Davies, the top health official in the U.K. warned of a looming “catastrophe” of antibiotic resistance being so widespread that we would be back to a 19th century medical situation, a pre-antibiotic era when many diseases were difficult or impossible to treat.

And Frieden evoked a “nightmare” scenario, a “very serious” problem caused by the advance of a highly drug-resistant bacteria known as CRE.

A major cause of the acceleration of antibiotic resistance is the inappropriate use of the medicines, and the inadequate action (or even inaction) of health authorities.

Drug companies often over-promote the use and sales of their medicines; some doctors over-prescribe or wrongly prescribe antibiotics (sometimes for the wrong ailment), patients who are not informed enough sometimes pressure their doctors for antibiotics for a quick cure and often do not use the medicines properly by not completing the course of medicines.

And there’s not enough action to make the public aware of the proper use of antibiotics, and not enough regulations (or their implementation) to ensure drug companies and medical personnel sell or prescribe the medicines properly.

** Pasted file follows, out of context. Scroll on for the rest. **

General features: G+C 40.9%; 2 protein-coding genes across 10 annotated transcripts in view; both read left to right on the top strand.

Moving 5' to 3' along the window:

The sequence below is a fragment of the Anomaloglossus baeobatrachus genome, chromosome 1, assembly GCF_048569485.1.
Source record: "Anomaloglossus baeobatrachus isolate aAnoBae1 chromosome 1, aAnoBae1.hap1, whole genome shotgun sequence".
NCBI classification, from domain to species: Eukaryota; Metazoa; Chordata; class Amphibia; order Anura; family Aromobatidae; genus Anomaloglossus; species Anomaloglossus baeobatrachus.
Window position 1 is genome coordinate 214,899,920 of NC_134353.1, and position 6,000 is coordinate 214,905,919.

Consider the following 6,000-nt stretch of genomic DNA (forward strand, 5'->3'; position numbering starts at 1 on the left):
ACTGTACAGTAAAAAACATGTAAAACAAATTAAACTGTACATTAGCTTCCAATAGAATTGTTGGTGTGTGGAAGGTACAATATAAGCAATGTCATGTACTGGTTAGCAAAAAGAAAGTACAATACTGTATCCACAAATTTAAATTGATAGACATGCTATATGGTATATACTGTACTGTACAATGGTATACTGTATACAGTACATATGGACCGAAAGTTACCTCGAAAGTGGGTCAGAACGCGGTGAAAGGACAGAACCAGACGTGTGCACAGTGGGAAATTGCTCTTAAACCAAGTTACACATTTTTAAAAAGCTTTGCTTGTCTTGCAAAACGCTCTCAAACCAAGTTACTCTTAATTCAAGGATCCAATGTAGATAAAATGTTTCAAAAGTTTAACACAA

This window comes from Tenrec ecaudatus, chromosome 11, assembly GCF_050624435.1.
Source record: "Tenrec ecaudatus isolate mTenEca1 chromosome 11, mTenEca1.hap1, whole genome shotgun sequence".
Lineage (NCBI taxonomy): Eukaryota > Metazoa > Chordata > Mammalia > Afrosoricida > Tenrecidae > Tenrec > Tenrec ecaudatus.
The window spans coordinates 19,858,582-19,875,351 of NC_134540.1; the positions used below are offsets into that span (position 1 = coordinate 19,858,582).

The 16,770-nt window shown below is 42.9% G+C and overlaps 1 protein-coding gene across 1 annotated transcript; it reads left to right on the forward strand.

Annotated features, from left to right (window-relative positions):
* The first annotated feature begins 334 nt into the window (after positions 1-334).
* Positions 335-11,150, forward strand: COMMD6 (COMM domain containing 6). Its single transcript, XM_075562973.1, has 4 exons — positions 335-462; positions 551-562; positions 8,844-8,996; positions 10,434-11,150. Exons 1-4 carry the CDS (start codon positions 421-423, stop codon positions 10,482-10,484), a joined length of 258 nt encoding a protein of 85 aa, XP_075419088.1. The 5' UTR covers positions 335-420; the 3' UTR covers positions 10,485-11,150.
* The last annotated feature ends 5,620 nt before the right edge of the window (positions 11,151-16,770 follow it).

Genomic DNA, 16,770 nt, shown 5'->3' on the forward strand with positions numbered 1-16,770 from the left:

The alarm raised by the two top health officials was aimed at pushing the regulators and also the patients into action.

Davies, in media interviews, even placed antibiotic resistance on par with terrorism and climate change as critical risks facing the nation. 

She said:  "Antimicrobial resistance poses a catastrophic threat.  If we don't act now, any one of us could go into hospital in 20 years for minor surgery and die because of an ordinary infection that can't be treated by antibiotics. And routine operations like hip replacements or organ transplants could be deadly because of the risk of infection.